Metro blocked safety commission from participating in interviews

Metro has kept the new Washington Metrorail Safety Commission from participating in key parts of safety investigations, the commission said, a practice that will change after a vote last week.

“We asked to participate in some interviews and didn’t have the opportunity to participate,” WMSC CEO David Mayer said.

The commission voted Thursday to change its standards to leave no doubt that its investigators have the right to take part in interviews and other investigative processes following safety violations or incidents.

The immediate issue came up within the last few weeks after some train operators drove past the end of station platforms. That can pose a safety risk because if the doors are opened, some doors could open inside the tunnel.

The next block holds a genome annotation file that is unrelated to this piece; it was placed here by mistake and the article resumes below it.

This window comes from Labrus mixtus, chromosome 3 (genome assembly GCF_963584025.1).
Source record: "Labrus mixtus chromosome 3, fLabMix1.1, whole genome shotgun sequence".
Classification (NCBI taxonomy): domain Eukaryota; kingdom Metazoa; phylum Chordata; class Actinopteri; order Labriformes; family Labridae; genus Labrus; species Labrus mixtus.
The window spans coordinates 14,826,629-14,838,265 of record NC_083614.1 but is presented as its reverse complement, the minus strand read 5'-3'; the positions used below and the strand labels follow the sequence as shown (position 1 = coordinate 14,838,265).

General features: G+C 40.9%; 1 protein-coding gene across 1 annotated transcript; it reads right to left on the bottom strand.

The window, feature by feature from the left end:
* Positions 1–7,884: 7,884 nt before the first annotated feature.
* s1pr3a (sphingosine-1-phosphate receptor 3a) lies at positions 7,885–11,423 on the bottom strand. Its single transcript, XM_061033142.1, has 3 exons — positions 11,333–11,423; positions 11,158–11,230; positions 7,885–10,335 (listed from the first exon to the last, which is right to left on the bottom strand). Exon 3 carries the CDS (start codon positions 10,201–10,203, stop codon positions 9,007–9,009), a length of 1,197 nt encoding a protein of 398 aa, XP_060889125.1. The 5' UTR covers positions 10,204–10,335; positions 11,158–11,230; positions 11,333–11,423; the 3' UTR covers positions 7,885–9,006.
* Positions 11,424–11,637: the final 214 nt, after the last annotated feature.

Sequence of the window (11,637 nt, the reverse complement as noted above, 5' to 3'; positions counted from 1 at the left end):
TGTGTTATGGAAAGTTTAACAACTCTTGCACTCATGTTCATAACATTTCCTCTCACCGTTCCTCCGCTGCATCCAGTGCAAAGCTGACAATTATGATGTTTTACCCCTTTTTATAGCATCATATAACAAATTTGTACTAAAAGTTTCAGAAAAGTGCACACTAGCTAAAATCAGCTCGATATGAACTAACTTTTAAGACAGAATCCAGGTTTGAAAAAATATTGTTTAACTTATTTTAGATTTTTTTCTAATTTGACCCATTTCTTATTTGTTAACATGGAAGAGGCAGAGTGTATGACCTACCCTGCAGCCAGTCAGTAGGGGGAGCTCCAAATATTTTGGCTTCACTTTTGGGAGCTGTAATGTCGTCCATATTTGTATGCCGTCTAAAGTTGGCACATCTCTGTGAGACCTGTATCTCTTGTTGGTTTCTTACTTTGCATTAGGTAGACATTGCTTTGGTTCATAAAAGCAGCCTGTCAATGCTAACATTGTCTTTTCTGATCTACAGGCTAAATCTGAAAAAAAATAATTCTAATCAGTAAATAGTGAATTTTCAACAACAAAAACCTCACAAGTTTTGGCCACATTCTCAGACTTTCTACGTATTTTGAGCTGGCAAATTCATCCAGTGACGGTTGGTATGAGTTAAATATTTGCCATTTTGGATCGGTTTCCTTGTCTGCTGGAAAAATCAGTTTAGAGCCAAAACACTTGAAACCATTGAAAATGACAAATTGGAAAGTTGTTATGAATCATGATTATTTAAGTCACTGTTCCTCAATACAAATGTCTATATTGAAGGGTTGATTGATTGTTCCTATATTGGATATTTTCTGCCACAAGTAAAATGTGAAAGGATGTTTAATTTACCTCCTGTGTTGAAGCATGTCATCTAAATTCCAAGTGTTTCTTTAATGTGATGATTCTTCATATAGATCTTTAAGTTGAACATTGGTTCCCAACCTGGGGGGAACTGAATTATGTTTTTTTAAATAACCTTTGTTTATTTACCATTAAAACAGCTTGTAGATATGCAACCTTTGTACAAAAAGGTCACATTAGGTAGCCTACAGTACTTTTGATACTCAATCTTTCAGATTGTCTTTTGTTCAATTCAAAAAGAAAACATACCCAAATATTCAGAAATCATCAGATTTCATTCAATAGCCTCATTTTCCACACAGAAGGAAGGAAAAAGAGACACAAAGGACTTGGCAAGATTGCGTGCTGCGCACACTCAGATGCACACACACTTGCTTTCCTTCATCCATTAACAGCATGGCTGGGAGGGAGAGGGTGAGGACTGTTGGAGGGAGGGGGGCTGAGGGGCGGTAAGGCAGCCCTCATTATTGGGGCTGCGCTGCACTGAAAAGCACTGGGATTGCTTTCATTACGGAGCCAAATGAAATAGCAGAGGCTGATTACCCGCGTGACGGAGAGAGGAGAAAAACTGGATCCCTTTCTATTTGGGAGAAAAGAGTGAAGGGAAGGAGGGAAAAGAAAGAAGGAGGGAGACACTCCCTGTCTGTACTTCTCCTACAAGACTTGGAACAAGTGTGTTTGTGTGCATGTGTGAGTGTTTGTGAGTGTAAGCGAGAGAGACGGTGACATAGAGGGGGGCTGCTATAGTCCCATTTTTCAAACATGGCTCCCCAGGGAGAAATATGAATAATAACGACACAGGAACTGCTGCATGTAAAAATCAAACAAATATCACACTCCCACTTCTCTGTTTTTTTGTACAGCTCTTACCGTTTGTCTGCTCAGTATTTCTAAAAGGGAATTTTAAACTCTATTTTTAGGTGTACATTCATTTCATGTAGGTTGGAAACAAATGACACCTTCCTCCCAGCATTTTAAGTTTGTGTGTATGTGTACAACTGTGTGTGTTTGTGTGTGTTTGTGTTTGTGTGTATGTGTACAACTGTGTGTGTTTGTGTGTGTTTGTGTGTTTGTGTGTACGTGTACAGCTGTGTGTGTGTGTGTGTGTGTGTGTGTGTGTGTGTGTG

“A major part of an investigation is the interview process…especially in the immediate aftermath of a safety event,” Mayer said. “Hearing directly from a train operator who operated past a red signal or overran a station is critical in ensuring that these events don’t recur.”

Metro also must now allow commission staff to participate in other safety-related investigative or engineering work that follows a safety problem.

“We are looking to participate in that investigation as opposed to just hearing from them what they discovered from the investigation,” commission Chairman Christopher Hart said.

The safety commission is responsible for overseeing Metro investigations, but most formal investigations are done by internal Metro staff under the commission’s oversight.

“Regardless of who’s leading the investigation, it’s still being conducted pursuant to WMSC oversight, and thus it’s appropriate for our staff to participate in investigative activities,” Mayer said.

Commission staff negotiated the language of the change with Metro to ensure that it will be implemented going forward. The change includes guarantees that any information that is meant to be confidential will not be released to the public.

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